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There was much less formal segregation in the North than there was in the South. The most prevalent type of segregation in the North was school segregation. For example, laws in the state of Indiana allowed local school districts to engage in segregation until 1948. In many other states, communities nearer to the South practiced segregation even though it was illegal.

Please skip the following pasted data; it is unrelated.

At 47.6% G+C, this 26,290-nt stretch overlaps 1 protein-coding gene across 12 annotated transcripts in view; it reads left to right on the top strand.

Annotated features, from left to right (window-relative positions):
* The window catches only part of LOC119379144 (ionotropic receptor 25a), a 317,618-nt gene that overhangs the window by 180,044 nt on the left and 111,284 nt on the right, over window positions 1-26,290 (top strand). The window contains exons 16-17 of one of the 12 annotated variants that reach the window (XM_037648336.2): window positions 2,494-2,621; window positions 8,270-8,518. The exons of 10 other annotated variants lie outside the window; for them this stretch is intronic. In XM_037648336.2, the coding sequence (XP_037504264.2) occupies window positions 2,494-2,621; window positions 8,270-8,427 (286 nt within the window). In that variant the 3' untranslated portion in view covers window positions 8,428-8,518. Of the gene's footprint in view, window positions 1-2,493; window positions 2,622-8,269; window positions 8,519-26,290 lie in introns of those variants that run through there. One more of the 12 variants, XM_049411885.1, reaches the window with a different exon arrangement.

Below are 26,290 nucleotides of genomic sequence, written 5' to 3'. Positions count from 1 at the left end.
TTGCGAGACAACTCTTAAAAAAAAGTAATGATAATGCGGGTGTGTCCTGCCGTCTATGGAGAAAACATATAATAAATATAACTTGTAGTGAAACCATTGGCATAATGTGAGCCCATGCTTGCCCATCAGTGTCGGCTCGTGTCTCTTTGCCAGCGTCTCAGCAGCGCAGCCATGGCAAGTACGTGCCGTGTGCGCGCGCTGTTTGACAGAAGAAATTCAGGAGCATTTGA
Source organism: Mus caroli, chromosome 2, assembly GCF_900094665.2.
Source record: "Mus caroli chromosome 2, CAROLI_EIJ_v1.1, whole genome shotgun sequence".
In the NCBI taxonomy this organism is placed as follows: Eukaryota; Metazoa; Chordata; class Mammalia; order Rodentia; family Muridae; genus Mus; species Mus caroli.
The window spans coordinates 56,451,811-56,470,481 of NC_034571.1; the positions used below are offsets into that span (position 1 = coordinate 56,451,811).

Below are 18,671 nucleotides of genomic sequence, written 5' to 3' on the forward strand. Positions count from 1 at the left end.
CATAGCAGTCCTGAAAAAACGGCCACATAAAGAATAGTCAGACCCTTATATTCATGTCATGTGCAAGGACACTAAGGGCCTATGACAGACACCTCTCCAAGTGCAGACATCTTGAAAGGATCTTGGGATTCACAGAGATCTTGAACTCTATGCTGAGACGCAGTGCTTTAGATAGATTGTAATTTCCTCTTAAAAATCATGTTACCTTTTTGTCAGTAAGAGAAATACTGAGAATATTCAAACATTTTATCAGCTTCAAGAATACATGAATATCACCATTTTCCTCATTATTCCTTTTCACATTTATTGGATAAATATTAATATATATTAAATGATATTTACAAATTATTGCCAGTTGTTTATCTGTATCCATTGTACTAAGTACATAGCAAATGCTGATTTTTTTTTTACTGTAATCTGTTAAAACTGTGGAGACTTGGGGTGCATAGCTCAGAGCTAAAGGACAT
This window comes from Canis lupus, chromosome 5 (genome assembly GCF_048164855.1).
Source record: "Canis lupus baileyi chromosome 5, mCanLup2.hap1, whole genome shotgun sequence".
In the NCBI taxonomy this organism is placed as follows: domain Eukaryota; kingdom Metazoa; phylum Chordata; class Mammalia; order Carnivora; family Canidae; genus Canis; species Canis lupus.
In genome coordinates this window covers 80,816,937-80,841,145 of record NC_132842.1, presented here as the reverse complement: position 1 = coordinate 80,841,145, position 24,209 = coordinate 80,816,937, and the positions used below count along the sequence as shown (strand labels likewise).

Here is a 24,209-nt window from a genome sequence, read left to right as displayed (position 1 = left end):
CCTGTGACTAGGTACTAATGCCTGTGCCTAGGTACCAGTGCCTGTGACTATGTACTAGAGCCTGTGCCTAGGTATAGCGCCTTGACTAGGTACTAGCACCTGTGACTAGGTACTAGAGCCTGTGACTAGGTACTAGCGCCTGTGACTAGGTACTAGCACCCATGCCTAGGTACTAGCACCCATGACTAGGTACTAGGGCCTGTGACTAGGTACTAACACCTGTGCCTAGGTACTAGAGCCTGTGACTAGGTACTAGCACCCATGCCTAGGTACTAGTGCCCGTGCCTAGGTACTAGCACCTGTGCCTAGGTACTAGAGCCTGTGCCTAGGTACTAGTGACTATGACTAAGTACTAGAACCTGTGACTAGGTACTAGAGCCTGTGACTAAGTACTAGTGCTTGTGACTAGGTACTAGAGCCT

Most of the segregation in the North, however, was less formal. It took the form of residential segregation, with white people refusing to sell homes to black people. Sometimes, there were even restrictive covenants, which were contracts that you signed when you bought a house, promising never to sell to a non-white. This sort of segregation was what Martin Luther King, Jr. was protesting in the suburbs of Chicago when he was hit in the head with a brick.
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